Commission warns Bulgaria against foul play over South Stream

South Stream pipeline route options. [Think Defence/Flickr]

The European Commission has warned Bulgaria against attempts to pass a law apparently aimed at circumventing the Third Energy Package, as South Stream is reportedly regarded as an interconnector, not a pipeline.

According to Dnevnik, the EURACTIV partner in Bulgaria, two MPs from the ruling Socialist party have tabled amendments to the country’s energy law, according to which South Stream will be considered an interconnector, and not a pipeline. Thus, the Gazprom-favoured project would be exempted from the Third Package on energy liberalisation.

The Commission has sent a letter to the Bulgarian minister of energy Dragomir Stoynev, asking for clarifications regarding the draft legislation.

Sabine Berger, spokesperson to energy Commissioner Günther Oettinger, told EURACTIV the EU executive was “concerned” about the compatibility of these amendments with EU legislation.

She added that the letter sent by Oettinger was not part of a legal procedure, as these amendments were not yet Bulgarian legislation, but made it plain that the amendments tabled in the Bulgarian parliament were closely scrutinised.

EURACTIV asked Berger if South Stream could be considered dead following the Crimea crisis, and the decision of EU leaders at their last summit on 20-21 March to come up with a plan for decreasing energy dependence, primarily from Russia. 

Oettinger’s spokesperson admitted that the Crimea events were likely to affect the pace of contacts with the Russian side. The EU executive is mediating in a legal imbroglio between the six EU countries participating in the South Stream project and Serbia, an EU candidate country (see background).

The last contacts, which took place between the Commission and the member states involved, was a dinner held in Brussels on 3 March, and a meeting at expert level between the Commission and the Russian side held on 14 March, she said.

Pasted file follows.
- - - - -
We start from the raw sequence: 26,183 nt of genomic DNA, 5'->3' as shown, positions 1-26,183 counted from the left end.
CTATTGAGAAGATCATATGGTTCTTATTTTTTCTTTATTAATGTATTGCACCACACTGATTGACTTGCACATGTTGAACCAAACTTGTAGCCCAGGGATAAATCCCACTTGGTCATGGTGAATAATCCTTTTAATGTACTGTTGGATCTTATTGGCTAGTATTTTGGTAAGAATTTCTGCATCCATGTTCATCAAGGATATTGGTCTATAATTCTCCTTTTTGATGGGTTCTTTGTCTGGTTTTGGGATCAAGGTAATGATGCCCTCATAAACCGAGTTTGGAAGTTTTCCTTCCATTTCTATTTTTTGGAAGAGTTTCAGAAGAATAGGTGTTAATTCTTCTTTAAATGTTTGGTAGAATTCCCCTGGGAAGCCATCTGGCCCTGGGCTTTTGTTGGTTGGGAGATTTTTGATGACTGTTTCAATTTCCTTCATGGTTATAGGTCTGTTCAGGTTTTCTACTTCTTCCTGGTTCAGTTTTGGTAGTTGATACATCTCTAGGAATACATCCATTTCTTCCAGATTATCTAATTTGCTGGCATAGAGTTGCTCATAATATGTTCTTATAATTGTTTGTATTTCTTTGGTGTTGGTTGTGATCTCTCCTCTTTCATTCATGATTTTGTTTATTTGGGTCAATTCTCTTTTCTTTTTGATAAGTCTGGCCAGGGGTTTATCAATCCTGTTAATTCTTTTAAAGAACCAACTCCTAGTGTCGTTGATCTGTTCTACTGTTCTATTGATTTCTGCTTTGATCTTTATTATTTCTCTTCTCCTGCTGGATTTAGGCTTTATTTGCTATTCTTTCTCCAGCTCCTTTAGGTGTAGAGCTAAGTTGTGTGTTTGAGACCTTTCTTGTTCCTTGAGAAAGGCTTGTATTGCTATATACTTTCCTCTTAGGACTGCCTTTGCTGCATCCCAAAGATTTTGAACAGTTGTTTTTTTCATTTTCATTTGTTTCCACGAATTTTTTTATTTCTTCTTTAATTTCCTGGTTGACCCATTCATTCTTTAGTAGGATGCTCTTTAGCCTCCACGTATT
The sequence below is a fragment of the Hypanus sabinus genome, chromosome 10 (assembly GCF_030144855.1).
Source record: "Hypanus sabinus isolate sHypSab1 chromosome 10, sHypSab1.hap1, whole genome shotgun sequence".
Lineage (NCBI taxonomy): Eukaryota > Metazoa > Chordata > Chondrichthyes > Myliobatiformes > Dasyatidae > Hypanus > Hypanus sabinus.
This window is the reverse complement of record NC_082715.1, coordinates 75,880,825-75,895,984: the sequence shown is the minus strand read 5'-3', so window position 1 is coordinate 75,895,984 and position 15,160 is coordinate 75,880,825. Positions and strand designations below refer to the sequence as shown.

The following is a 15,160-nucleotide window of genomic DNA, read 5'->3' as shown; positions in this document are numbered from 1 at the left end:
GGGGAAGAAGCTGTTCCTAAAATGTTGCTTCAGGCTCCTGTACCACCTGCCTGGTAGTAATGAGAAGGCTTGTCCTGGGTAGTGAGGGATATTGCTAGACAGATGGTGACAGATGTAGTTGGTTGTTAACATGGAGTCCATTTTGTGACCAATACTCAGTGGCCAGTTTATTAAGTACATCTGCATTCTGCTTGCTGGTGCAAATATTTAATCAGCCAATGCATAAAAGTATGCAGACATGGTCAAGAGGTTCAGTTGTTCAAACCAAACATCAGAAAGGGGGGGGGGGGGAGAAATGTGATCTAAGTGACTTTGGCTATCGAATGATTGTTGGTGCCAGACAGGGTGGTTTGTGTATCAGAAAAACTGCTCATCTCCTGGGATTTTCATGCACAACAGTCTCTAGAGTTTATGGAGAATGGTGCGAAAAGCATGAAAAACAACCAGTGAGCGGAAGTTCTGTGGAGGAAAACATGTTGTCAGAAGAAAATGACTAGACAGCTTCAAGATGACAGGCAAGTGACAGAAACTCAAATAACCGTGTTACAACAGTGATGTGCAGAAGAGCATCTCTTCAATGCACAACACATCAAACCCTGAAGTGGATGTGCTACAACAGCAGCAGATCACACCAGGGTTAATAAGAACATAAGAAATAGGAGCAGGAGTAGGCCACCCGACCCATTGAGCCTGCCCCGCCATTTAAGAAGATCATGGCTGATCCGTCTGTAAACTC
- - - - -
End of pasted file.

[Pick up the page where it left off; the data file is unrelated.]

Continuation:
South Stream is facing problems, as the Italian oil major ENI, one of the key shareholders in South Stream, has expressed second thoughts about the project.

Also, Gennady Timchenko, the Russian tycoon presented as the winner of the tender to build the Bulgarian stretch of the pipeline, appears on the US blacklist adopted in response to Russia’s annexation of Crimea.

Bulgaria, the country where the offshore section of the pipeline reaches EU soil, has become increasingly nervous about the project. Stoynev jhas called the project ‘strategic” as in his words it is expected to create 5.000 new jobs and boost economic growth in the impoverished country.  


South Stream is a Russian project for a natural gas pipeline. As planned, the pipeline would run under the Black Sea to Bulgaria, and continue through Serbia, with two branches to Bosnia and Herzegovina and to Croatia. From Serbia the pipelines crosses Hungary and Slovenia before reaching Italy [see map]. Its planned capacity is 63 billion cubic metres per year (bcm/y).

The key partner for Russia's Gazprom in the South Stream project is Italy's largest energy company, ENI.

Russia signed intergovernmental agreements with:

Bulgaria – January 18, 2008;
Serbia – January 25, 2008;
Hungary – February 28, 2008;
Greece – April 29, 2008;
Slovenia – November 14, 2009;
Croatia – March 2, 2010;
Austria – April 24, 2010.

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